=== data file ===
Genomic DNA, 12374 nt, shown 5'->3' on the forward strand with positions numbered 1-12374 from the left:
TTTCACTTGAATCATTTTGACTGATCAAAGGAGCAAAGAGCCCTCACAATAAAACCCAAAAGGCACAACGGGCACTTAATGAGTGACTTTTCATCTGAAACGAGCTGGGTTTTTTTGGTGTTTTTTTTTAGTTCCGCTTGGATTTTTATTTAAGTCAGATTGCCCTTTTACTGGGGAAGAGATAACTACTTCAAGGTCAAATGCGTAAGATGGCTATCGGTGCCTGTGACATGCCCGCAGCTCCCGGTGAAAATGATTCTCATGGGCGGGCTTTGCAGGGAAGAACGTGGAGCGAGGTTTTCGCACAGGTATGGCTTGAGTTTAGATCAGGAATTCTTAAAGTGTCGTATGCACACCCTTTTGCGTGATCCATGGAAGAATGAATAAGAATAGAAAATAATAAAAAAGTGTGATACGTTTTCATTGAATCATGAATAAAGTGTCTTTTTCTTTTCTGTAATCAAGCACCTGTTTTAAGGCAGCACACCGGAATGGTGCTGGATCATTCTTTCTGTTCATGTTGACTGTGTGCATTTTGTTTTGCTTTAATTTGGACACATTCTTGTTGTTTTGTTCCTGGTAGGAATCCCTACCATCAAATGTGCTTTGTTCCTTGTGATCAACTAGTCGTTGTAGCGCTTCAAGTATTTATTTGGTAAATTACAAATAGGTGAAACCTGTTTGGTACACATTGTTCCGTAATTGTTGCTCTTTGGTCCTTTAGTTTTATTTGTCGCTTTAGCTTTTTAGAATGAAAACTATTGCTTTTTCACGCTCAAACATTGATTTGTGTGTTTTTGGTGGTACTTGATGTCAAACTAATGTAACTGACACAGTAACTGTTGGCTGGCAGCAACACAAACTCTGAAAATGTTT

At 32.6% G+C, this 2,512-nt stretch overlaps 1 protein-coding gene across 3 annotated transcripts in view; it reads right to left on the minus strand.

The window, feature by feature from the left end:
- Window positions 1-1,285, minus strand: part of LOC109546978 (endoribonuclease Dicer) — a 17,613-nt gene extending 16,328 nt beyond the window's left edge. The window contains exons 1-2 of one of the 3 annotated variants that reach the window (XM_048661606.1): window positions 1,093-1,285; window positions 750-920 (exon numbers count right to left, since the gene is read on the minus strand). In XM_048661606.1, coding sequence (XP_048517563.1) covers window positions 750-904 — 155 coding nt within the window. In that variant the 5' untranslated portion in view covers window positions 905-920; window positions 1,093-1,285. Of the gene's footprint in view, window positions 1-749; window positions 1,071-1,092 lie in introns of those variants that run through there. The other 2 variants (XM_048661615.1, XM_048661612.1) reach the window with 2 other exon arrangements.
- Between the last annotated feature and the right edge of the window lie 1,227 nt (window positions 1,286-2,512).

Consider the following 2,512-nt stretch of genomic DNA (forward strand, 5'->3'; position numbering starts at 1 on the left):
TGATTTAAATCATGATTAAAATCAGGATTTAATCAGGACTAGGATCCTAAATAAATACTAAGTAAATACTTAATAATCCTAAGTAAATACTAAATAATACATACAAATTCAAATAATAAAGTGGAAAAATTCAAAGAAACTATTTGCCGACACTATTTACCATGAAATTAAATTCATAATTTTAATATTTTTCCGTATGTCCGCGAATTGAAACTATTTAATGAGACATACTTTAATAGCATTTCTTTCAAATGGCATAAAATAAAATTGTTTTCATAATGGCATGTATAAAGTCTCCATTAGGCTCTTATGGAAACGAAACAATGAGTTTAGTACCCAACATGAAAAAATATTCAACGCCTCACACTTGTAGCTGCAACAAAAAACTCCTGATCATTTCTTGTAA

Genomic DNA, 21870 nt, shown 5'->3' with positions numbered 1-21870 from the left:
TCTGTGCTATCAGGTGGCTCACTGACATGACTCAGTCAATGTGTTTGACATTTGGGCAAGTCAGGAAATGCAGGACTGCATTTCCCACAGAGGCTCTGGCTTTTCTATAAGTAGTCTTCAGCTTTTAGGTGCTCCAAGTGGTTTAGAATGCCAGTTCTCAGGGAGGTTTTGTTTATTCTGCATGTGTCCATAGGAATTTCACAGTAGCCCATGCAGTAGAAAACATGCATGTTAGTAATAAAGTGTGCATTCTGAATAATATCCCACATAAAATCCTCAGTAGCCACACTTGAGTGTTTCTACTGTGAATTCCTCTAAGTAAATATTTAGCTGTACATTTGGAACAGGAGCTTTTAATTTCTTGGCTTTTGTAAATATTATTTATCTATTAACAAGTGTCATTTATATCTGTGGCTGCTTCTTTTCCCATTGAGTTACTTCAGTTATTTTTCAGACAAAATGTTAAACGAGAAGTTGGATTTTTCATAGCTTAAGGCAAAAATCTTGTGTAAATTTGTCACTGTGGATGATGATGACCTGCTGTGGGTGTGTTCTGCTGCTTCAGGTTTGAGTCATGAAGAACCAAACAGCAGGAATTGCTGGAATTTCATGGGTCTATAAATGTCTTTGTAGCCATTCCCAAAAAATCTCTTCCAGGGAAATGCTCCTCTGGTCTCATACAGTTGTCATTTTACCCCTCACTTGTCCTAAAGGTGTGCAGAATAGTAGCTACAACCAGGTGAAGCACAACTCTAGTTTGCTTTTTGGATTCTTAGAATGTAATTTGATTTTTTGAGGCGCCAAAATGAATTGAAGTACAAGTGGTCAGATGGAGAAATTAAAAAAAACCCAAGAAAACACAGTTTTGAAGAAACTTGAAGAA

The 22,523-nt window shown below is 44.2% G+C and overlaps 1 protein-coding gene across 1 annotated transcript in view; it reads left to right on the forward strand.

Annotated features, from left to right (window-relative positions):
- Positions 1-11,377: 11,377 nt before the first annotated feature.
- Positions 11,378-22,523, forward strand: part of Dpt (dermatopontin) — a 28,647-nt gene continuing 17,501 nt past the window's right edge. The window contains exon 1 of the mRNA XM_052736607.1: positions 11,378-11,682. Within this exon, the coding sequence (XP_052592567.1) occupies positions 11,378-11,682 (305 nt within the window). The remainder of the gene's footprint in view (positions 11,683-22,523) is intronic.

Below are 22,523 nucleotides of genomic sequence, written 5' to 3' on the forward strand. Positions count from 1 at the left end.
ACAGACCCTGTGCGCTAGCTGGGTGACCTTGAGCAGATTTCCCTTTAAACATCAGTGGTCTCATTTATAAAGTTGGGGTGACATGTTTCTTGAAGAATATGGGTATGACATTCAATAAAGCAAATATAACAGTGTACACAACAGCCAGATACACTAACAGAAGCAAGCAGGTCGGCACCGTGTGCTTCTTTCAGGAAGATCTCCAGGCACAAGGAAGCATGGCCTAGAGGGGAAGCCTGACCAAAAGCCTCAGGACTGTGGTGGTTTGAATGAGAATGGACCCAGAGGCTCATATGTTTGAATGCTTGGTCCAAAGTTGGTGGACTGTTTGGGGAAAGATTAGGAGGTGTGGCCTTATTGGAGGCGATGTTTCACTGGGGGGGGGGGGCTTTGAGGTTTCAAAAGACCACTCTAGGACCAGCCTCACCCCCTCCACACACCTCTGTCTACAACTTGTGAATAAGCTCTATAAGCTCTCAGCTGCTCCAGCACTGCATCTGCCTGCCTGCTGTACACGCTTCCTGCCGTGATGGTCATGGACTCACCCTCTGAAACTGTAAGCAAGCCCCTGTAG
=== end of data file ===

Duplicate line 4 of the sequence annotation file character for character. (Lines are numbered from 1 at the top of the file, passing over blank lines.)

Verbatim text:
The window, feature by feature from the left end: